The question of when to disclose meth is a common one. In fact, we often hear from realtors, investors, and property owners wondering about the specifics of this requirement. And, of course, we’re always happy to help unpack the myriad of rules regarding testing and decontamination in Utah.

Most recently, we heard from a woman who inherited a home from her belated brother. (For the sake of privacy, we’ll call her Jane.) Evidently, Jane’s brother rented out a room in his home. And, based on what she found inside, Jane suspected the renter had used drugs on the property. As such, she needed to know state regulations about testing and when to disclose meth during the selling process.

Now, before we pass on the information we shared with her, we need to mention one detail. You see, laws regarding methamphetamine decontamination vary by state. For the purpose of this article, we’ll focus on the laws pertaining to Utah homes and properties. If you happen to live elsewhere, be sure to check with a local Certified Decontamination Specialist. They can tell you more about your area’s unique requirements.

 

 

Disclosing Household Meth in Utah

 

 

Jane wasn’t sure what specific drugs the renter may have used in the house. She described the various items and asked whether these might be used to smoke meth. We discussed her options with her, as well as the following regulations.

First, in Utah Code (Title 57, Chapter 27, Part 2) it reads:

 

“-if an owner or lessor of real property has actual knowledge that the property is currently contaminated from the use, storage, or manufacture of methamphetamines, the owner or lessor shall, in a real property lease, conveyance, or other transaction related to the contaminated property, disclose that the property is contaminated.”

 

Next, in The Seller’s Property Condition Disclosure form, you will notice that section C (of question 20) clearly asks whether you are aware of any meth contamination. (Be aware that most states require this form as part of selling a home.)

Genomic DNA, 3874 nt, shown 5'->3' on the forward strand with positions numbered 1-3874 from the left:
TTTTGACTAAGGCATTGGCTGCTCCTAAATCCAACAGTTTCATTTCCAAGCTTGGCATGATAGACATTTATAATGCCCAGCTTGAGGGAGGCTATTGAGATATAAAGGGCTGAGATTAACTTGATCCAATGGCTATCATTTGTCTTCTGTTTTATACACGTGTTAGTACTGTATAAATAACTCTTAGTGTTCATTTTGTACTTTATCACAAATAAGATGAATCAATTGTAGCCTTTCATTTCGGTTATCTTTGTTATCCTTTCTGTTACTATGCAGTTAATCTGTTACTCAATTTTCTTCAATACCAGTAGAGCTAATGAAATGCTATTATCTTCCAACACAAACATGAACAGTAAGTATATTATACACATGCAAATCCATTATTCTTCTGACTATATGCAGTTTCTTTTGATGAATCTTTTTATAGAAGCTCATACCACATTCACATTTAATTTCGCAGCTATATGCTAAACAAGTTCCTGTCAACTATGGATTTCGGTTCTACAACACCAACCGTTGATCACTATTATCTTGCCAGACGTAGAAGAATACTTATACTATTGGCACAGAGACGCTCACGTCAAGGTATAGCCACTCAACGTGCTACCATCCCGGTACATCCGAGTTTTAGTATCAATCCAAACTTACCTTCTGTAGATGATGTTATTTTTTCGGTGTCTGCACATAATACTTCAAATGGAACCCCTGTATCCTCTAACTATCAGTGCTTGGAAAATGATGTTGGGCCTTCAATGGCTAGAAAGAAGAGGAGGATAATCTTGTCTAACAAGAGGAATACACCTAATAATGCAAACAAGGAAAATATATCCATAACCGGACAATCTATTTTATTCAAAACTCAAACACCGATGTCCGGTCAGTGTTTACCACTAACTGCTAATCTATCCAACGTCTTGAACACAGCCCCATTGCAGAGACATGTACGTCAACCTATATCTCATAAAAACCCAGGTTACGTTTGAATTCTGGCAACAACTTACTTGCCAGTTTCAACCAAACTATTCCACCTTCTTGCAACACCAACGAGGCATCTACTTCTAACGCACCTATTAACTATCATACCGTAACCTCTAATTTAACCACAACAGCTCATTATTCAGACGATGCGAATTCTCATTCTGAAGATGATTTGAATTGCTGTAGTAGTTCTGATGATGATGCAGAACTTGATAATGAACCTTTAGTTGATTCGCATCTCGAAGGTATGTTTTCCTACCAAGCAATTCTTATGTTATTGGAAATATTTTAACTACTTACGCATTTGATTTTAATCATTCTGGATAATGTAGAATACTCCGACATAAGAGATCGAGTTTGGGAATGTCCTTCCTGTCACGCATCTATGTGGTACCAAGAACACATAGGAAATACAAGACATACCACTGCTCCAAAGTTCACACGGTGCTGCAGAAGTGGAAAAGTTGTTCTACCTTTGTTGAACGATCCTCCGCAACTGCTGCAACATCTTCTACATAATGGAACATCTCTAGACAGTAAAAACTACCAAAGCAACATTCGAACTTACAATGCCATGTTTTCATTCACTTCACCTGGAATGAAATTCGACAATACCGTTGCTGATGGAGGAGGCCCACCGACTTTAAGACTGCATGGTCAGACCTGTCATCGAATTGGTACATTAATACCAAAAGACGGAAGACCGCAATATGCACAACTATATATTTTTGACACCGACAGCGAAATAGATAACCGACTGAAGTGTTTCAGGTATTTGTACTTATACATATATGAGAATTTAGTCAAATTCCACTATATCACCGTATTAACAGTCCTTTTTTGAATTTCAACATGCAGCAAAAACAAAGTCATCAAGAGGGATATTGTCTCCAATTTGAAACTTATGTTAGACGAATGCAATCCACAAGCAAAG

Now, we’re not lawyers, nor are we here to interpret the law. So if you have any questions about this information, you might want to seek legal consultation. However, be aware that Title 57 also grants a person the right to file a civil action to enforce this chapter.  In other words, intentionally failing to disclose may lead to the court awarding damages, court costs, and attorney fees to the other party.

And yes, that really happens. In fact, we’ve seen cases where the buyers pulled the original owners, the lending company, and real estate agent as parties to the defendant’s lawsuit – resulting in sizable settlements. That is why we urge you, for your buyer’s sake as well as your own, to do your due diligence and disclose accurately and honestly.

 

 

Not Sure if There’s Anything to Disclose? Test.

 

 

As you might imagine, Jane was grateful for this information. However, she was still concerned about whether or not to disclose. You see, she only suspected the presence of drug residue and didn’t know which. As such, we recommended testing in order to take the guesswork out of the equation. Luckily for Jane, the results came back negative. In the end, she sold her brother’s home with greater peace of mind and confidence, which provided much-needed closure.

Of course, if there had been meth present, Jane may have unknowingly exposed herself and all her visitors to a dangerous substance. (And, discovering meth well into negotiations could have alienated any interested parties.) This demonstrates a fundamental and critical point in this discussion: it is always better to test and know rather than guess and hope for the best.

If you still aren’t sure about when to disclose meth, or if your current situation warrants testing, you may want to call a Certified Decontamination Specialist in your area. For help in Utah, feel free to call us for a free consultation. We’re happy to talk through your questions at (801) 888-6698.

 

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